In Alabama, there are times where the state experiences extremely cold temperatures. These times of cold weather can cause many plants to exhibit freeze damage, which includes browning and/or defoliation of leaves on many trees and shrubs, along with collapsed, water-soaked foliage on annuals and perennials. The following are some best practices for recovering from freeze damage.
Trees and Shrubs
Refrain from pruning until spring. Watch for new growth to emerge as warmer weather arrives. Be aware that leaves on many woody plants will likely drop, but the plant may still be alive. You can perform a scratch test on the limbs of trees and shrubs to look for green tissue, indicating that the plant is still alive. For any limbs that may be dead, prune out properly as spring growth occurs. You may refer to Woody Landscape Plants: Pruning, ANR-0258 for proper pruning techniques.
Do not fertilize until consistently warm temperatures arrive in the spring, as the addition of fertilizer may stimulate new growth during warmer periods in winter and cause more damage to new tender growth. Be aware that early-spring-blooming woody ornamentals (e.g., azaleas) may have no or reduced blooms due to the freeze.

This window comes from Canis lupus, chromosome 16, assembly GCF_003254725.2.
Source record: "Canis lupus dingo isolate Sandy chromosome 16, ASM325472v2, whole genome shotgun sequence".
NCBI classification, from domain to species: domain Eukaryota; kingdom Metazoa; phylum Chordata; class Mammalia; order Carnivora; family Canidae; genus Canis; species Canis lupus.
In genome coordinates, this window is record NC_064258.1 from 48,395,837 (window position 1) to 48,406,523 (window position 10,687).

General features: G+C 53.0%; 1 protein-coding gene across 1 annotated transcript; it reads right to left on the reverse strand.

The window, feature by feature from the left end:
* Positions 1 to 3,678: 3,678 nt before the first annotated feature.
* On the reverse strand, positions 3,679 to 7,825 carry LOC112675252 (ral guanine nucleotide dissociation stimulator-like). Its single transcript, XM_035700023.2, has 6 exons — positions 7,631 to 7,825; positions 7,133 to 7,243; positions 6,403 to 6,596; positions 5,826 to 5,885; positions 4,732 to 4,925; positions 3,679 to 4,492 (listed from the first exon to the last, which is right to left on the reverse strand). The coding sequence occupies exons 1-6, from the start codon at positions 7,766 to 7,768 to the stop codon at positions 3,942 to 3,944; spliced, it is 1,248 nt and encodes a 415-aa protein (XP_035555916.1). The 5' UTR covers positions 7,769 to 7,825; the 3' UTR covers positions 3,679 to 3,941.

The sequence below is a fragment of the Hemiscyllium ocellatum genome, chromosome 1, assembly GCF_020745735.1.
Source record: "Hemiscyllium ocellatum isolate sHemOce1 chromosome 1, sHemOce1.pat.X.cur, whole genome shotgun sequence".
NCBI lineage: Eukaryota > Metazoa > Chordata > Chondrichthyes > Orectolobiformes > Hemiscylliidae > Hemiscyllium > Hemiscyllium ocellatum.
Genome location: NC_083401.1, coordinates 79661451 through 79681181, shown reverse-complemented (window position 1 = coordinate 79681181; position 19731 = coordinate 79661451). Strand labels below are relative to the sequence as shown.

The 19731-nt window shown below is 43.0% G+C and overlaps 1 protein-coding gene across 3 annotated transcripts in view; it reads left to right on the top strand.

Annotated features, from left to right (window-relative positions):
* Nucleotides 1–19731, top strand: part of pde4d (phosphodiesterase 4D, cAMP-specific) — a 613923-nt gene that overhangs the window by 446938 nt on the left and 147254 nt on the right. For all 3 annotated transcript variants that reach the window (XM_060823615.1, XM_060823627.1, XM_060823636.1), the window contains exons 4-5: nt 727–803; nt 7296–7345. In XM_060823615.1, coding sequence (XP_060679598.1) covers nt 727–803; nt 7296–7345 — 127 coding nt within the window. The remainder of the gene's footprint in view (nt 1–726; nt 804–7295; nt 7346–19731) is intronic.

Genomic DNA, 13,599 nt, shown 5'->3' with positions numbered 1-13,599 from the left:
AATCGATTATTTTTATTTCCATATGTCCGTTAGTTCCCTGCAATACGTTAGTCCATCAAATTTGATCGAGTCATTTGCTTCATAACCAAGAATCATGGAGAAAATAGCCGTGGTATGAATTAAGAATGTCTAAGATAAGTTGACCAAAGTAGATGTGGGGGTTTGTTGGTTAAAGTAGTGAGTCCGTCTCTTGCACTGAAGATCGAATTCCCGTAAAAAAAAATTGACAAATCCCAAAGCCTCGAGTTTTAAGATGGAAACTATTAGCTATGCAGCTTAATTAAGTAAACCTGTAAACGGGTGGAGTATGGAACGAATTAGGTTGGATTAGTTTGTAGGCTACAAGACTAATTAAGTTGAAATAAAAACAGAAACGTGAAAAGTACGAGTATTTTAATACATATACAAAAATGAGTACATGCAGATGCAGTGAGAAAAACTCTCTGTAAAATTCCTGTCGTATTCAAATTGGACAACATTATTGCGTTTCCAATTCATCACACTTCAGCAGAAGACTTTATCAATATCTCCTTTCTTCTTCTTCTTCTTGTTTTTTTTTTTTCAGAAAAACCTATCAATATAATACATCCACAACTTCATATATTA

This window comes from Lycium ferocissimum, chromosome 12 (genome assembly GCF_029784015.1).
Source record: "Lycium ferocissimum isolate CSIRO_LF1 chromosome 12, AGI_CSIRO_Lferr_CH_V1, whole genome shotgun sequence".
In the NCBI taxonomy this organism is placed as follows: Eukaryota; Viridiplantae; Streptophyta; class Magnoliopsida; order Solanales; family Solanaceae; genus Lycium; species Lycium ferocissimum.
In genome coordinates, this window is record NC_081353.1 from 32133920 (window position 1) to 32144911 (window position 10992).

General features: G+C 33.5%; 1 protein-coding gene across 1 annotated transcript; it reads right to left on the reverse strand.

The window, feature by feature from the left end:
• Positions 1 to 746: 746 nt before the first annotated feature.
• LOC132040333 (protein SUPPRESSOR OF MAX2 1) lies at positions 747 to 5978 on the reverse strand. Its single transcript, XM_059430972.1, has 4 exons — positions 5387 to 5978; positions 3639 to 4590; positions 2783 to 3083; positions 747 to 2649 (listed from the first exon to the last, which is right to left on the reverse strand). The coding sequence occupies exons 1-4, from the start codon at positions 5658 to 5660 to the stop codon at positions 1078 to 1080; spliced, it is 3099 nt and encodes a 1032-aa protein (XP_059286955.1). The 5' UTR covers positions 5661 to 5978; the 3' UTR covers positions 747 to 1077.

Annuals and Perennials
All dead material from annuals may be removed. Hardy annuals–such as pansies–may contain live plant tissue in the crown of the plant, so take care not to damage any living tissue during the removal of any dead parts. For pansies and other annuals, fertilizers–such as calcium nitrate and potassium nitrate–can be applied every two to four weeks until mid-March.
Due to the low inventory of replacement pansies at this time of year, consider adding some of these alternatives to your plantings. Recommended plant replacements include tassel fern, autumn fern, ivy, Lenten rose, thyme, rosemary, ajuga, heuchera (sun/shade varieties), lamium, and bulbs such as daffodils and tulips.
Perennials may be cut back in the late winter to stimulate new growth.